fractal Lojban Sentences

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Recursive Grammar and Fractals

One of the nifty properties of the Lojban grammar is that it is fully recursive. That is: any grammatically correct piece of Lojban text can be embedded within another piece of Lojban text. Combined with the fact that Lojban can be parsed (and therefore synthesized) by machines, the possibility exists of creating Lojban sentences with a self-similar, or fractal, structure.

The following is a simple example of one such fractal sentence.

la nelci bebna

la nelci bebna is a simple fractal Lojban sentence with the following grammar:

^

<sentence> --> mi nelci tu'a lonu do tavla fi lodu'u <sentence> kei kei mu'i lodu'u losi'o <sentence> kei ku bebna kei ku

^

It means, roughly, "I like your talking about the fact of (this sentence) because of the fact that the idea of (this sentence) is foolish."

Prolog code for la necli bebna

The following Prolog code uses definite clause grammar (DCG) clauses to generate iterations of the la nelci bebna fractal.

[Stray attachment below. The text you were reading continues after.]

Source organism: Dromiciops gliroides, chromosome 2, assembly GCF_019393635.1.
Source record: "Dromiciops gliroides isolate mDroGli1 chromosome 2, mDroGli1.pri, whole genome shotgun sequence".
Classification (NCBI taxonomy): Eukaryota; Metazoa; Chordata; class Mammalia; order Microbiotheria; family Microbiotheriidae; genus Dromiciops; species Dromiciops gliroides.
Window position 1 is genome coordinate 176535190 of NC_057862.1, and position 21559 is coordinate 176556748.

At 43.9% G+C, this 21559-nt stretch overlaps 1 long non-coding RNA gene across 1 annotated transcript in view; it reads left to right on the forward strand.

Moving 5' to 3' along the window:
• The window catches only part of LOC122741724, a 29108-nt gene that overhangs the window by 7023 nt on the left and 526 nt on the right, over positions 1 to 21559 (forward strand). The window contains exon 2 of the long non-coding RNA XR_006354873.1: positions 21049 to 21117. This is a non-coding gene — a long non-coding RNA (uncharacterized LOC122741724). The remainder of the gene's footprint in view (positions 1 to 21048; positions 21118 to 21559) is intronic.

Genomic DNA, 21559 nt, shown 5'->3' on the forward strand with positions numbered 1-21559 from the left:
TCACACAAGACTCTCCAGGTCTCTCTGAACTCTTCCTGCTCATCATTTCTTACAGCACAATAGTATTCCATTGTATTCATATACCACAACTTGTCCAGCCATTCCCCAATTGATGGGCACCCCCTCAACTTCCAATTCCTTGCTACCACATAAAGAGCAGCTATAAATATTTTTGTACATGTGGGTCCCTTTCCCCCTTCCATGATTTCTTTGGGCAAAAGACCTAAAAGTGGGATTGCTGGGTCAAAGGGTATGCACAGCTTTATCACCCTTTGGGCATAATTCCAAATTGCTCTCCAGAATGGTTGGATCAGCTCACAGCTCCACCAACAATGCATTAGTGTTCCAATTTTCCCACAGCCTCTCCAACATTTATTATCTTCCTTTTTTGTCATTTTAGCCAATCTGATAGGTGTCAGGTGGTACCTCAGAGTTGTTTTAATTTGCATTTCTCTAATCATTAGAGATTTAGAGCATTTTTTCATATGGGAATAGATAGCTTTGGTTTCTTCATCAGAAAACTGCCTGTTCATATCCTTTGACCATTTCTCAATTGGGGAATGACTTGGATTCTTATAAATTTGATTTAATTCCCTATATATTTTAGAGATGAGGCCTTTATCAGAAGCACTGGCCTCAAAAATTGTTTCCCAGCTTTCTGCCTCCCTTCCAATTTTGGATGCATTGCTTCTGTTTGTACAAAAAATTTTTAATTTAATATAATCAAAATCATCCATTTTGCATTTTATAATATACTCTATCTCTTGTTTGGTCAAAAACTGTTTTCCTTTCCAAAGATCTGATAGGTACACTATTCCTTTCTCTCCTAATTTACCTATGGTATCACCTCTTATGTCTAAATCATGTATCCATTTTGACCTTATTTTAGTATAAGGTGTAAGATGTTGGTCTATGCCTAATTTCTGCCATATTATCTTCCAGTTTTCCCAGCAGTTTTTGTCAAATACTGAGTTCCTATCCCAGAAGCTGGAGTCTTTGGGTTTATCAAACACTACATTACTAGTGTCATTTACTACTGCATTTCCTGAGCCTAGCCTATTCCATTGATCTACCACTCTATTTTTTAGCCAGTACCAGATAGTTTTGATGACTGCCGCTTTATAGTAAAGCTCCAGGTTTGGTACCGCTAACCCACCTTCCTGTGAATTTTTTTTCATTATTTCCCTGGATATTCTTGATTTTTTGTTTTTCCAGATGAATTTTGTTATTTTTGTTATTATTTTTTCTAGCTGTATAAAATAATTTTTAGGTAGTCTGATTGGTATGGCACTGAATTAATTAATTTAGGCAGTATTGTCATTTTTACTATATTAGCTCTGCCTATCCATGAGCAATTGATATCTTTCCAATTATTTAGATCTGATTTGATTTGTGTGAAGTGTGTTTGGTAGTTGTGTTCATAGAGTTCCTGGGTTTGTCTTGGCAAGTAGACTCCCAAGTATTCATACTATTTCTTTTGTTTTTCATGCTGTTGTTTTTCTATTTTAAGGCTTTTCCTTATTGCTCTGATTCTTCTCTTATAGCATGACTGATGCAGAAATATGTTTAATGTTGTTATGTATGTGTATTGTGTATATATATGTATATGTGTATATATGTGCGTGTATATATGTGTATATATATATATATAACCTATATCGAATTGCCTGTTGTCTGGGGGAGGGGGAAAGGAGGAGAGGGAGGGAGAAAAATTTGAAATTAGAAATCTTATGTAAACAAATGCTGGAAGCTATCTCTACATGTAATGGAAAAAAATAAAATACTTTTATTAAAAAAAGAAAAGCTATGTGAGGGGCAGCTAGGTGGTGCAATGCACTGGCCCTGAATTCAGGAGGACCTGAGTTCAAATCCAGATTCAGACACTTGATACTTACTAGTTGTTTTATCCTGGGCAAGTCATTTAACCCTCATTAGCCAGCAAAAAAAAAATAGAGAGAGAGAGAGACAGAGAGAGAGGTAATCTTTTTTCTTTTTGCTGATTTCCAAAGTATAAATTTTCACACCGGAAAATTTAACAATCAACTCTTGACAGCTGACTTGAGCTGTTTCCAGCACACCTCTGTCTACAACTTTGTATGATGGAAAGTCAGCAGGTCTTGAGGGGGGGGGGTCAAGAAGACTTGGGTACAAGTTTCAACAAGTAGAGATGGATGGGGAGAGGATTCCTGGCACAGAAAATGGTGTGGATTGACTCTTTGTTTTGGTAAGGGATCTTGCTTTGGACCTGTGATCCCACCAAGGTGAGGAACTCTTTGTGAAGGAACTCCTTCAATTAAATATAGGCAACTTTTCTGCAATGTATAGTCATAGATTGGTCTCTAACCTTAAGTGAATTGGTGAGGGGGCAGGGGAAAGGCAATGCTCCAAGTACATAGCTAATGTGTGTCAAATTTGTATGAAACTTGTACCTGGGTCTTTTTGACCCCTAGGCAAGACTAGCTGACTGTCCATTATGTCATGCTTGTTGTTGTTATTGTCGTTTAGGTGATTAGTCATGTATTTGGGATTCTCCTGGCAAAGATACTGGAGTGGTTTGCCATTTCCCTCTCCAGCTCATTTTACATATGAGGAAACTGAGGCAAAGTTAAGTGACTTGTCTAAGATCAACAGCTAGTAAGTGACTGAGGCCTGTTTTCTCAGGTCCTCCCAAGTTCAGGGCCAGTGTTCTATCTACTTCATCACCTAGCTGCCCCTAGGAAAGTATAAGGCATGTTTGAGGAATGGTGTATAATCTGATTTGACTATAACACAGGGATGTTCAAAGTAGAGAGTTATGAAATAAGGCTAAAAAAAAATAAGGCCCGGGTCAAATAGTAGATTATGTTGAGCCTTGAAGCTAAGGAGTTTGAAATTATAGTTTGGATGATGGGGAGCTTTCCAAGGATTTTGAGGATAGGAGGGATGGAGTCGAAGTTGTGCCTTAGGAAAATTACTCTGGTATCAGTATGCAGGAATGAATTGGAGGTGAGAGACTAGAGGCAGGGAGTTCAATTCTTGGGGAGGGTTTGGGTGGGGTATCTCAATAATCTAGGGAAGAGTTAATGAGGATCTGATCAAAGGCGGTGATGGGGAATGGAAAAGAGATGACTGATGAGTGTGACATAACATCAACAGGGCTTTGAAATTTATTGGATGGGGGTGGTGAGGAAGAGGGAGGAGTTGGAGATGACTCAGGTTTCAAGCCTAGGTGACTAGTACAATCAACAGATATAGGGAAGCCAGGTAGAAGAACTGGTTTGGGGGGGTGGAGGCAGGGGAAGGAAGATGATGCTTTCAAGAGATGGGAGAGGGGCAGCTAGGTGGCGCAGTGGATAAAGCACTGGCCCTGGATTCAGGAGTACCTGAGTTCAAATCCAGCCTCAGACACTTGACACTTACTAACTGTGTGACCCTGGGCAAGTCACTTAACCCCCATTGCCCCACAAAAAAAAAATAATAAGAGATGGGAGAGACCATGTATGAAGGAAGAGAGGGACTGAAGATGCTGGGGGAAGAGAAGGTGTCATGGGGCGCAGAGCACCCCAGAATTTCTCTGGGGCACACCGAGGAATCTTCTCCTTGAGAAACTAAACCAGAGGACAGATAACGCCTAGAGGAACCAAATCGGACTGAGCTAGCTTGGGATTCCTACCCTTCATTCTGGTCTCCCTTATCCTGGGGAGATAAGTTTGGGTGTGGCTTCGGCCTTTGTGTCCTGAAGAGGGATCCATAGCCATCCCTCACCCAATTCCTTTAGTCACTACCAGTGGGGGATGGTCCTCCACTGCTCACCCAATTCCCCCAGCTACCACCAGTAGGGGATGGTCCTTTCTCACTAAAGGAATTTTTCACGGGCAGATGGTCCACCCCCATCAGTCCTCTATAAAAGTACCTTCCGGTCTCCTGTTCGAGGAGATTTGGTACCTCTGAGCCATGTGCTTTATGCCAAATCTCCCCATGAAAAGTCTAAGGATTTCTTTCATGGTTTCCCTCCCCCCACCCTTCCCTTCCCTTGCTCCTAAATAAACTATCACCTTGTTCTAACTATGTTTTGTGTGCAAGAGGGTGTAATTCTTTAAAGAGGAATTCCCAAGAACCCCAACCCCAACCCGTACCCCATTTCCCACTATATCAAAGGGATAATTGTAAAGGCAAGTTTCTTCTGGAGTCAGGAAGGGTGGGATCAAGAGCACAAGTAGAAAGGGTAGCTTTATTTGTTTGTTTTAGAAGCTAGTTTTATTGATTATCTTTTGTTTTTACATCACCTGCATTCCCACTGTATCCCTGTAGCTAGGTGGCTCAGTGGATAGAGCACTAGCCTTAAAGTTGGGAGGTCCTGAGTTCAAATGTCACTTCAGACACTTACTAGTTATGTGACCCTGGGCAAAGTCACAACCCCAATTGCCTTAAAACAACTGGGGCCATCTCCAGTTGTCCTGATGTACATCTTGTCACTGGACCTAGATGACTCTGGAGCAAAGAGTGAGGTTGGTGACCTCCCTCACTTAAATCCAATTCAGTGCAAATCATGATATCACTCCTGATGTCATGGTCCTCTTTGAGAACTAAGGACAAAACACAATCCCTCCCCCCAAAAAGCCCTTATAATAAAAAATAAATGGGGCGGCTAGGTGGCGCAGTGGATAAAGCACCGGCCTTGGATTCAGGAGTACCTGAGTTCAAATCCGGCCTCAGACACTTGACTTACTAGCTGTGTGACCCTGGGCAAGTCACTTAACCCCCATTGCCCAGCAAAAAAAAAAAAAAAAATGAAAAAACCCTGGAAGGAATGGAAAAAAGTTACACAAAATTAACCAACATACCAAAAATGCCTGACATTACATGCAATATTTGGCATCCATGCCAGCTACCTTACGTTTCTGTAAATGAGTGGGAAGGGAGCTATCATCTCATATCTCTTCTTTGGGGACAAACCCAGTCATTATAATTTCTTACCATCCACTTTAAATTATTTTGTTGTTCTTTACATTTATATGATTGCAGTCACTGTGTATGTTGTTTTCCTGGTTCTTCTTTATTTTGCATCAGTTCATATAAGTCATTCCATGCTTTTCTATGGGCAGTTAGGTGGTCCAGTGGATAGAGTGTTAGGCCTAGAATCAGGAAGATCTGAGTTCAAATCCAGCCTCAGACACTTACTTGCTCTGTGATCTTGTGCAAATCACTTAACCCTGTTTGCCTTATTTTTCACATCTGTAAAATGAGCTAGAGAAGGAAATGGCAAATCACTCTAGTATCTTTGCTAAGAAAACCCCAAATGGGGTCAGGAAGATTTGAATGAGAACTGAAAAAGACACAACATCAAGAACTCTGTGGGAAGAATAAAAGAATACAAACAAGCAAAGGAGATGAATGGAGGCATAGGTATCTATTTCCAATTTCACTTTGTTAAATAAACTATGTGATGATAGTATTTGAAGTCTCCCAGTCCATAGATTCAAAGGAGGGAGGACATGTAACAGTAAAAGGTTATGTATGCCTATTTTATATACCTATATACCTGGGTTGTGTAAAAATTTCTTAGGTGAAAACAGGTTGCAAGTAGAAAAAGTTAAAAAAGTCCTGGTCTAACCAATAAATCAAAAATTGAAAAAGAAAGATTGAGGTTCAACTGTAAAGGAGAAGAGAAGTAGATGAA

^

~np~

buha(0) --> 'bua'.

~/np~

~np~

buha(N) --> {integer(N), N > 0, M is N-1},

mi,nelci,'tua',lonu,do,tavla,fi,'loduu', buha(M), kei,kei,

'mui','loduu','losio', buha(M), kei,ku,bebna,kei,ku.

~/np~

^

Example Iterations

The zero'th iteration of la nelci bebna is just the terminal sentence bu'a.

The first iteration is: mi nelci tu'a lonu do tavla fi lodu'u bu'a kei kei mu'i lodu'u losi'o bu'a kei ku bebna kei ku.

The second: mi nelci tu'a lonu do tavla fi lodu'u mi nelci tu'a lonu do tavla fi lodu'u bu'a kei kei mu'i lodu'u losi'o bu'a kei ku bebna kei ku kei kei mu'i lodu'u losi'o mi nelci tu'a lonu do tavla fi lodu'u bu'a kei kei mu'i lodu'u losi'o bu'a kei ku bebna kei ku kei ku bebna kei ku.

And so on. Since each <sentence> has two branches, the number of bu'as in the Nth expansion is 2**N.

Here's la nelci bebna after five expansions (containing just 32 bu'as):

^